With the name change, long-time Capitol Police Sergeant Robert Elliot took input from various people and designed the new uniform shoulder patch that Capitol Police adopted. The patch includes a drawing of the Maine State House and incorporates the Seal of the Department of Public Safety. The patch shows our role of protecting Maine’s Seat of Government while also showing our placement within the Department of Public Safety. Capitol Police forces in other states fall under the Legislature, General Services, Secretary of State’s Office or a variety of other organizational structures.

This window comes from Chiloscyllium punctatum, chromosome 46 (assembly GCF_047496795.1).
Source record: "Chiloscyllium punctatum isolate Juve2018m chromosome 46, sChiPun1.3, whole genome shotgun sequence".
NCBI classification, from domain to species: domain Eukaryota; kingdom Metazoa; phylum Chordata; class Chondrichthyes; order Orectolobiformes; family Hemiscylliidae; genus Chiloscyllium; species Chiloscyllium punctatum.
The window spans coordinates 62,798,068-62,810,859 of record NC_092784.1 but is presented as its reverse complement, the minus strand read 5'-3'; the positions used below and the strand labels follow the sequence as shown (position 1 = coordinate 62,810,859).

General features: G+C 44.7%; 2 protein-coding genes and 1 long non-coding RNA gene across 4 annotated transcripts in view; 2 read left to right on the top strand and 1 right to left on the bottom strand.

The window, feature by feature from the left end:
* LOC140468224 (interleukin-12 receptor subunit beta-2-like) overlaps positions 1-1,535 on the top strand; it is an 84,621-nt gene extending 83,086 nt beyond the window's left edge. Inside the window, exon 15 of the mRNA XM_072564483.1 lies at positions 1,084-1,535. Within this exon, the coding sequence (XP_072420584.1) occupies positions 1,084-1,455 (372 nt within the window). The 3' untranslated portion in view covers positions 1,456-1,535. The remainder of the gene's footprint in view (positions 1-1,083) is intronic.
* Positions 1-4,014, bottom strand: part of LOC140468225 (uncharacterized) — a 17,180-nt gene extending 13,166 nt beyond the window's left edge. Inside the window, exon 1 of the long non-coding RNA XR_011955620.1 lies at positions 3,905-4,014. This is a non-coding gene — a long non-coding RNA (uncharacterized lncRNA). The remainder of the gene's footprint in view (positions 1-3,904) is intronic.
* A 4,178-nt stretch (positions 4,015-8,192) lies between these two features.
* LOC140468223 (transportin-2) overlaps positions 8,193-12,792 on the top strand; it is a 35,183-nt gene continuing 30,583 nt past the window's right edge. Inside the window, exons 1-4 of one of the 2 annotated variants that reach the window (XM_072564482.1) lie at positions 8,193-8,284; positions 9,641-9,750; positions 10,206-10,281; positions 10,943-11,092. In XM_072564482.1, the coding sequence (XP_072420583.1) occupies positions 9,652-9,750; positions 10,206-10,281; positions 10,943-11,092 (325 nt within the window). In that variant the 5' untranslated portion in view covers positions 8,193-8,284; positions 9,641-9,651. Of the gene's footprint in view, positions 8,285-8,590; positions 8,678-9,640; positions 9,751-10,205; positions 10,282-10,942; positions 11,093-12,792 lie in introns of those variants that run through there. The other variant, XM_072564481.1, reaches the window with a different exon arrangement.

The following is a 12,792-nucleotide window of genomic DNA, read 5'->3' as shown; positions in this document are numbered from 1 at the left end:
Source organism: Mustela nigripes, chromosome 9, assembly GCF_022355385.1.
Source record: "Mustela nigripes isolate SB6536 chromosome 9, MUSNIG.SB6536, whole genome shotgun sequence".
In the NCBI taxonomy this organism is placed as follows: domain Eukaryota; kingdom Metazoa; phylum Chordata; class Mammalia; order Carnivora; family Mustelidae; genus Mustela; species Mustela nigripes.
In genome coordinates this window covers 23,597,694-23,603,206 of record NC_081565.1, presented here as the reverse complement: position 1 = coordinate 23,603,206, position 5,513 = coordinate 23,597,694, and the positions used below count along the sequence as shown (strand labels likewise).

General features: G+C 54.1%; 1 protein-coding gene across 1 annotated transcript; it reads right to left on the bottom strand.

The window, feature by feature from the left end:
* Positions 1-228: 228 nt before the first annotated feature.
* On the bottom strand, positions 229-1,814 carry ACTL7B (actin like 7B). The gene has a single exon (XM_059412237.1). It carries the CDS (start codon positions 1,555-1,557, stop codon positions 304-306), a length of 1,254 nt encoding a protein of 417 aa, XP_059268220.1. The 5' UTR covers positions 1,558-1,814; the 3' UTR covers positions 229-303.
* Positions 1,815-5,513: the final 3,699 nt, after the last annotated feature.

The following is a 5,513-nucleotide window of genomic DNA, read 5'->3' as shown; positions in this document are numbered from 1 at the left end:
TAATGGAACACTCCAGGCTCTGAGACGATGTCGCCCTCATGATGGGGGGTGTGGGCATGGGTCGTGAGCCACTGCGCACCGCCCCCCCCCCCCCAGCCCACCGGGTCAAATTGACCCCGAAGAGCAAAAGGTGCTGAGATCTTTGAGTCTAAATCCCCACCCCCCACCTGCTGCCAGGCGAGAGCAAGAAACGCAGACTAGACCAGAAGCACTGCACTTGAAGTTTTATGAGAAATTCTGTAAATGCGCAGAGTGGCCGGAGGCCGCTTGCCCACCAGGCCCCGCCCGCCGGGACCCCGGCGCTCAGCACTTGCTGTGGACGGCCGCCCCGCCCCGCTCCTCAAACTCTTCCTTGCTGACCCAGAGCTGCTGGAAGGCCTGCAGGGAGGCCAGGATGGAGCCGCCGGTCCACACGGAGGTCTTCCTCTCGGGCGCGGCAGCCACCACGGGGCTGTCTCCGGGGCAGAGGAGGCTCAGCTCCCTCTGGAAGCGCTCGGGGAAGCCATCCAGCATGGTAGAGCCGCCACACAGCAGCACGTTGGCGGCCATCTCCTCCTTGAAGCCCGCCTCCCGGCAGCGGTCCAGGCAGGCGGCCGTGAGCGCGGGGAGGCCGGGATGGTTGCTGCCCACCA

In 2011, the City of Augusta’s Police Department (APD) was under increased pressure to reduce demands on their patrol force. An International Association of Chiefs of Police study indicated the need to shed workload on the City’s patrol force. APD Chief Robert Gregoire asked Capitol Police Chief Russell Gauvin to decrease Capitol Police’s reliance on APD for response to police issues on State properties, with a goal of Capitol Police eventually handling all police issues on State properties in Augusta. In a step toward that goal, and in an effort to increase the presence of Capitol Police officers, a retiring watchman’s position was changed to a police officers position in 2011. The number of sworn officers was increased to seven (including the sergeant and chief’s positions). While Capitol Police still needed to rely on APD response, at that point, that response would normally only be needed between midnight and 6 AM, the hours the Capitol was patrolled by watch persons.